Race and class: New York mayoral contest's battleground

Democrat Bill de Blasio says New York is 'a tale of two cities' separating rich and poor. Republican Joe Lhota says that's 'nothing more than class warfare – an attempt to divide the city.'

Kathy Willens/AP
New York City Democratic mayoral hopeful Bill de Blasio embraces his son Dante, left, daughter Chiara, second from left, and wife Chirlane McCray, right, at his election headquarters after polls closed in the city's primary election Tuesday, Sept. 10, 2013.

As the New York mayoral election turns the bend toward its final stretch run to the Nov. 5 general election, an explosive set of themes have begun to emerge: race and class warfare.

A little over a month ago, few might have predicted such a volatile contrast between the candidates who won this Tuesday’s primary.

But the dramatic and unexpected victory of Public Advocate Bill de Blasio, the most liberal of the primary candidates, has turned the general election into a highly-charged debate about the Democrat’s relentless focus on the economic divisions within the city, as well as his front-and-center use of his biracial family in the campaign. (A fraction of votes remain to be tallied before he is likely declared the party’s official nominee.)

Mr. de Blasio, who put together a startlingly broad-based coalition of the city’s diverse patchwork of Democrats, has illustrated his policies with an effective use of a Dickensian reference to “a tale of two cities” – a not-so-subtle reference to the famous novel about French peasants and aristocrats, which ends at the guillotine.

His opponent, Republican Joe Lhota, the former city transportation chief, called de Blasio’s campaign slogan “nothing more than class warfare – an attempt to divide the city” during his victory speech Tuesday night.

And on Thursday, his first day campaigning as the official Republican nominee, Mr. Lhota again lashed out at de Blasio’s campaign leitmotif.

“Calling it a tale of two cities, that level of invective has no place in any campaign, at all,” he said at one of his stops. “It divides people. What we really need to do is to work together and provide a solution, not separating people and then saying that the ends justify the means.”

Outgoing Mayor Michael Bloomberg, the main target of de Blasio’s withering attacks during the primary, also suggested last week that de Blasio’s campaign was rooted in class warfare, adding it was racist, too. Mr. Bloomberg was careful, however, to say he was not calling de Blasio himself a racist. The Democratic candidate, who is white, is married to the black writer and political activist Chirlane McCray.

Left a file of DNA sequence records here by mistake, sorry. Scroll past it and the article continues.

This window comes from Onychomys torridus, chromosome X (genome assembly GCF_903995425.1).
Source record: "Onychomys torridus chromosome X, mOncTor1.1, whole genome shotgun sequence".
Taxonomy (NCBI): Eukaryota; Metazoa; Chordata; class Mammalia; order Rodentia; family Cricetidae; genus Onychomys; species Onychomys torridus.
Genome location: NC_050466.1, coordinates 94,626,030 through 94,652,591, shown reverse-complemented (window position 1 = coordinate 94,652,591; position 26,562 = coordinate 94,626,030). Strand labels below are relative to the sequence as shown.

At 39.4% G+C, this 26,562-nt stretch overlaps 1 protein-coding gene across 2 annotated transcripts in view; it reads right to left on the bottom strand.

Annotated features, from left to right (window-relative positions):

Still, the mayor’s comments were widely criticized, and Lhota, too, distanced himself from Bloomberg’s comments. During Sunday’s Republican debate, he said, "I don't think Bill de Blasio is running a racially motivated campaign. However, I have said I do believe he's running a campaign based on class warfare.”

Most observers pinpoint the moment the de Blasio phenomenon took off: when it released a 30-second commercial, featuring the candidate’s son, Dante, who wears his hair in a striking Afro style.

He coyly listed the candidate’s policy positions, telling viewers Bill de Blasio was the only one with “the guts to break from the Bloomberg years,” including raising taxes on the rich to fund education and ending the “stop-and-frisk era that unfairly targets people of color.” At the end of the commercial, Dante finally reveals the candidate is his dad.

“In one week at the beginning of August, Bill de Blasio came from far behind to being the frontrunner in this race, by coming out with one good TV ad that simultaneously introduced him, introduced his values, and introduced the issues that he was going to run on,” says Bart Robbett, president of the Greater NYC Chapter of the American Association of Political Consultants.

Yet, apart from the current public advocate’s striking multicultural family, racially-charged issues have played a large role in the Democratic primary – and Democrats comprise six of seven registered voters in this city with more than 8 million residents.

“As much as Lhota may prefer to avoid the issue of race in this election, it is unlikely he'll be able to do that,” e-mails Jeanne Zaino, professor of political campaign management at the New York University School of Continuing and Professional Studies. “This is due in part to the type of campaign de Blasio is likely to run, but also to outside factors, such as the stop, question and frisk and Trayvon Martin cases.”

But the Lhota campaign is already actively courting support and funding from the city’s wealthy Wall Street class, some of whom have described the prospect of a Mayor de Blasio “terrifying.” Many believe Lhota is the only hope to continue the business-friendly policies of the Bloomberg administration.

“In terms of broader themes, I think we will get not just a referendum on the Bloomberg era, but a referendum on the Dinkins era as well,” e-mails Ms. Zaino, referring to former Mayor David Dinkins.

Indeed, Lhota has been rhetorically asking whether voters really want to go back to the time during the tenure of the city’s only black mayor – when de Blasio began his career in politics as a volunteer coordinator and aide in City Hall.

“In contrast, De Blasio will continue to critique the Bloomberg era and ask whether voters want to move forward with the New York City of [former mayor Rudy] Giuliani and Bloomberg,” e-mails Zaino.   

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